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Will Whitney

Will Whitney is writer who lives and works in New York.

ZANELE MUHOLI:
Visual Activism & Performa 17

Muholi speaks with missionary fervor, noting how important it is—especially in the divisive times that we find ourselves in—for her to put content out.

TERRY WINTERS:
Facts & Fictions

Featuring seventy-eighty drawings spanning from the 1980s to the present, the exhibition examines Winters’s history, his belief in linking abstraction with the real world, and challenging the perceptions around the two. However, rather than presenting the drawings as a retrospective, Claire Gilman’s curation emphasizes the morphological relationships between the works across time.

AL TAYLOR:
What Are You Looking At?

What Are You Looking At?—Al Taylor’s largest retrospective in the United States to date—confirms his reputation as an artist who does not cease to challenge his audience. The 150-piece exhibition explores and examines Taylor’s creative process: his love of rule breaking, appreciation of inexpensive materials, and his late-found belief in the importance of self-reliance.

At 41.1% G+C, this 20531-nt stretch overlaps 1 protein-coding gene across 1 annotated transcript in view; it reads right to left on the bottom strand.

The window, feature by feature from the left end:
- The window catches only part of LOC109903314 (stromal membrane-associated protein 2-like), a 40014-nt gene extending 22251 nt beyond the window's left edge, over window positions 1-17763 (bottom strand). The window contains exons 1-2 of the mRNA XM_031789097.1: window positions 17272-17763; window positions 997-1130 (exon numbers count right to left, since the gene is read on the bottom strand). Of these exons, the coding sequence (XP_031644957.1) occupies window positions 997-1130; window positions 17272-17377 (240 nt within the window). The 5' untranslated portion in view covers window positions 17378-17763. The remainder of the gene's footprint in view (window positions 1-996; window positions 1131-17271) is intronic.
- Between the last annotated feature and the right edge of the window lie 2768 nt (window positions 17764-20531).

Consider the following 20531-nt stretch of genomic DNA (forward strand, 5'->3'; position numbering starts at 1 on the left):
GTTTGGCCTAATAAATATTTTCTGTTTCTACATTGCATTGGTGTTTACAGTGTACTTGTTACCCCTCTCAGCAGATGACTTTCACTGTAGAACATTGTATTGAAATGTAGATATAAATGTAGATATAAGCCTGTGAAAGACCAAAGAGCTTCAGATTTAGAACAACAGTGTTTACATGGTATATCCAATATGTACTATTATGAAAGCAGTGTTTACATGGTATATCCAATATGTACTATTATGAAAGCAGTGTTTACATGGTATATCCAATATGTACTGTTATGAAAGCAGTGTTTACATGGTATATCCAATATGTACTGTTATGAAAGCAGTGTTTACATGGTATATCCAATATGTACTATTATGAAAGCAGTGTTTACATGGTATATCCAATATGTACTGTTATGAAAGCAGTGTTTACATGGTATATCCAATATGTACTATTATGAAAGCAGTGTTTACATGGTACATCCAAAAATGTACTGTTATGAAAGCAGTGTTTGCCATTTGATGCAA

BELKIS AYÓN:NKAME

The first emotion that hits upon entering NKAME is intrigue. Belkis Ayón died. She was 32. She killed herself.

NAOTAKA HIRO: Gibbous

Patience is often spoken of casually, but, in fact, it is a hard skill to master. In Gibbous, his fourth show at Brennan & Griffin, Naotaka Hiro has seemingly done just that. In making his latest works, Hiro lets his mind wander, exploring different ideas as they appear, in a patient meditation.

Frida Kahlo: Appearances Can Be Deceiving

The exhibition's focus is on how Kahlo became a global icon through art and fashion, and as such, it neglects Kahlo's role as a painter, with only 11 paintings featured in a show of over 300 objects.

NINA CHANEL ABNEY:
Safe House/Seized the Imagination

The title of Nina Chanel Abney’s exhibition at Mary Boone, Safe House, caught my attention almost instantly. In such politically charged times, not making a statement is often a statement in itself.

MALICK SIDIBÉ:
Love Power Peace

Love Power Peace (the title comes from a James Brown album) exemplifies Sidibé’s magic, showcasing never seen before photos in an exhibition that confirms his status as a cultural icon.

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The Brooklyn Rail

NOV 2019

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